July 4th: Many instructors had students ask if there is class on July 4th and be quite surprised to learn that we do work on the holiday. As I have explained to my classes, "It's not like we can call your parents and tell them to take you home for the day!"
During our orientation that I mentioned to Shirley (our liaison with Washington College) to please make sure they programmed the air conditioning to be on in the classrooms on Monday. Some years back, when the 4th also fell on a Monday, the system was set for a summer holiday weekend (meaning, basically, "off"). Unfortunately, it was not a mild weekend like we've been experiencing, but one of those hazy/hot/humid 90+ kind. Needless to say, on Monday morning the classrooms were somewhere between sauna and pizza oven; despite it being 90 degrees outside, we went out to cool off. It was not until 1:00 that Washington College got someone to show up and turn the a/c on, by which time we'd all abandoned our classrooms and were holding classes in such places as the dining hall, the office, and the basement in one of the dorms. (The Bay Ecology classes went on a field trip down to the river, as I recall.)
And, finally, the Chestertown fireworks are a July 4th tradition, with the students being taken to the stadium stands to sit and watch. One year, when the 4th was a Friday, the dance was interrupted so the students could view them, prompting one bright lad to ask, "Are the fireworks outside?"
Who Has the Kids? While my daughter Sammi was visiting over the weekend, we got to talking about memorable CTY incidents. She reminded me of one during her first year on staff, when she was an RA, and she had the girls from my class on her hall. The father of one of said girls was coming at lunchtime one Tuesday to take his daughter to a doctor's appointment. Sammi happened to walk into the office shortly before lunch.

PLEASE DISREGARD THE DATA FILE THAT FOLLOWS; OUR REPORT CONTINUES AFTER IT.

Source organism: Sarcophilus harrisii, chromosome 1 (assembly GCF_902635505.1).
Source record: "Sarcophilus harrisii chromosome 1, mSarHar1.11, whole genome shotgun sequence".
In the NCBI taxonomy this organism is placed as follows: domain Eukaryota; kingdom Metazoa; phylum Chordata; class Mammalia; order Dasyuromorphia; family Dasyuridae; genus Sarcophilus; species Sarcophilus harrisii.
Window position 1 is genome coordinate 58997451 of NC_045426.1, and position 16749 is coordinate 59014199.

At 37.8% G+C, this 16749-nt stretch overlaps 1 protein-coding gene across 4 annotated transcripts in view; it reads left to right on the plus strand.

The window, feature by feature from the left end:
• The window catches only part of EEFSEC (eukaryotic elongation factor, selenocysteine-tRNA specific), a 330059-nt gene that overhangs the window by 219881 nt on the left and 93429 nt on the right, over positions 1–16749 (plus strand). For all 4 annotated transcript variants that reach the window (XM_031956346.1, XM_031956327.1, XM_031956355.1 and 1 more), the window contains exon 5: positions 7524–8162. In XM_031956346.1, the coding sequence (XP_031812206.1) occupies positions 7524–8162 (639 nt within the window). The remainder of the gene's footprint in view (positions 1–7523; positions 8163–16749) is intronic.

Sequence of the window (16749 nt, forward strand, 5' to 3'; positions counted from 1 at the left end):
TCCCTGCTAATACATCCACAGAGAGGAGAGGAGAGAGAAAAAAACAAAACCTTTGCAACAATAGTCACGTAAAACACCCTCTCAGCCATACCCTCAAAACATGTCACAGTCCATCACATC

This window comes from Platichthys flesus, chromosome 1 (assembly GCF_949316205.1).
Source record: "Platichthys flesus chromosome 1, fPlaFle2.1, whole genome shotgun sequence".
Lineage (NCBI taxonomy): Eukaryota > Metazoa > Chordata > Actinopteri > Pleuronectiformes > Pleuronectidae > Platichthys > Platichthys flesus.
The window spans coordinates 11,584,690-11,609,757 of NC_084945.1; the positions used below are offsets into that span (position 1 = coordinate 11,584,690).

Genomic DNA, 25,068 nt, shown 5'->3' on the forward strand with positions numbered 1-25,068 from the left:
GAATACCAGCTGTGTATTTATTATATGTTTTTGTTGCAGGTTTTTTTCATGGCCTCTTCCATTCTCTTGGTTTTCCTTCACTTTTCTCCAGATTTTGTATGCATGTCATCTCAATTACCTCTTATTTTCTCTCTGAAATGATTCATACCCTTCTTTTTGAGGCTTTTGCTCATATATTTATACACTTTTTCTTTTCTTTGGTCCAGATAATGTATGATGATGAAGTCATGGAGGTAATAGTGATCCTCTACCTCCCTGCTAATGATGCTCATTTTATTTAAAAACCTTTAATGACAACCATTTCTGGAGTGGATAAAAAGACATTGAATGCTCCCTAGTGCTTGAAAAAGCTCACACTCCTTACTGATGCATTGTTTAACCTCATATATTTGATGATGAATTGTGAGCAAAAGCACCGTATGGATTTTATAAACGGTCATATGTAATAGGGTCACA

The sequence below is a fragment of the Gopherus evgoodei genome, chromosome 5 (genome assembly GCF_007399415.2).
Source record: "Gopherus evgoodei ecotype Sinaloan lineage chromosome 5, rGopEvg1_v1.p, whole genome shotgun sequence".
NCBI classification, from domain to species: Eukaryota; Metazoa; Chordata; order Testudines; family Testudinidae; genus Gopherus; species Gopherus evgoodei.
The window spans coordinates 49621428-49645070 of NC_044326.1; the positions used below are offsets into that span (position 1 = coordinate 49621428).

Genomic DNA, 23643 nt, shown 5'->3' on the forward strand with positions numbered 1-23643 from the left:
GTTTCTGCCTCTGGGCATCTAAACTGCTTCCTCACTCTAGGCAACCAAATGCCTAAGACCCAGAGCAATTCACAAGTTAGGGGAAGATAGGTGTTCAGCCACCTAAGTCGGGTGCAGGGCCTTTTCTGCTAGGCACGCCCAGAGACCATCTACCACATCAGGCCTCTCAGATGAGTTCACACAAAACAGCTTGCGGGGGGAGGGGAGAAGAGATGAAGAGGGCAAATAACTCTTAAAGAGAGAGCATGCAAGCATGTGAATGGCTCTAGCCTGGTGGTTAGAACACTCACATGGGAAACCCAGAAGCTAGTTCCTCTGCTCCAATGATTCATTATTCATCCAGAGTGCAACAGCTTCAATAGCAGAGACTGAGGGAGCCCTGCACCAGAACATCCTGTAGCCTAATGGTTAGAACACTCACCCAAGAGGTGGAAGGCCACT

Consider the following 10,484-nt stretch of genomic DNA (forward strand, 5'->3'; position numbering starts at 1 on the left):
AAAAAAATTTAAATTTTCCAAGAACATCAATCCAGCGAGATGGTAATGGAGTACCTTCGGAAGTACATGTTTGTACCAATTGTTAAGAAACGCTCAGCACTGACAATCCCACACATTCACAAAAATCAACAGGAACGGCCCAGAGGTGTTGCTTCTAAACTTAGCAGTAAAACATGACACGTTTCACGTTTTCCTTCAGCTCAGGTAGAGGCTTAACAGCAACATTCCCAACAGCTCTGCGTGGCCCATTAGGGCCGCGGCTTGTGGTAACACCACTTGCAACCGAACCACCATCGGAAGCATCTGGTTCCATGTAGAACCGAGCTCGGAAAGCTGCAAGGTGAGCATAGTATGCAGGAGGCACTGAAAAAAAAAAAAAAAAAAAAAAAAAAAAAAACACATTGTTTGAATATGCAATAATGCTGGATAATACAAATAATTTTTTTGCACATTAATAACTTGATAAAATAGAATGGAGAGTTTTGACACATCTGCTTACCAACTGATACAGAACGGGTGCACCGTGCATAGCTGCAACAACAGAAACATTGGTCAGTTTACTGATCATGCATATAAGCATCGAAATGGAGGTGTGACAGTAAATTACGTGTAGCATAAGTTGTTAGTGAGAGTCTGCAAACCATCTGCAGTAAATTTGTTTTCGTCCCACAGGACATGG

Lucille (the office manager): Sammi, Mr. Jones is coming in shortly to pick up Sally.
Sammi: Okay, but I don't have her now.
L: Well, where is she?
S: My father has her.
L (puzzled): Your father?
S: Yes, he's got all my girls.
L (becoming distressed): What?! Why does your father have all the girls? Does the administration know about this?
S: Lucille, my father is Bob!
L: Your father is Bob?! Really? Well, I guess maybe you look a little alike.
Just to make sure Sammi wasn't making it up, Lucille checked with me that afternoon that she was indeed my daughter.
"Don't start no mess, won't be no mess." Those were the sage words of advice from Miss Joy, our very first Office Manager (both at the Goucher site and then in Chestertown). In her third CTY summer, those words were emblazoned on a sign in the Main Office and continued to hang there every summer she was with us.
In my second year, I had a girl in the class who was particularly accident-prone. She got poked in the eye by a tree branch, she cut her arm on a fence, she broke her ankle playing a game. It seemed like every other day she was going to the doctor. One evening, I walked into the office and Miss Joy was on the phone with the hospital. Turned out that my student, who had just been at the hospital that morning, was back there again.
Whoever Miss Joy was speaking with was giving her a hard time, saying that they did not have the girl's paperwork and so they could not treat her. "Now don't you tell me you don't have that child's paperwork," said Miss Joy, "because I have sent it over to you at least four times this week!... Yes, I think you should go and look for it!... Her name? She's sitting right there in front of you!... It's Farthington. Farthington!! With an F... as in..." There was a very long pause and then Miss Joy said, "Firetruck!"
When she had hung up the phone, I said, "Miss Joy, 'firetruck' wasn't the first word you thought of, was it?"
She just smiled at me and said, "Mister Bob, you know that I am too much of a lady to say what I was thinking."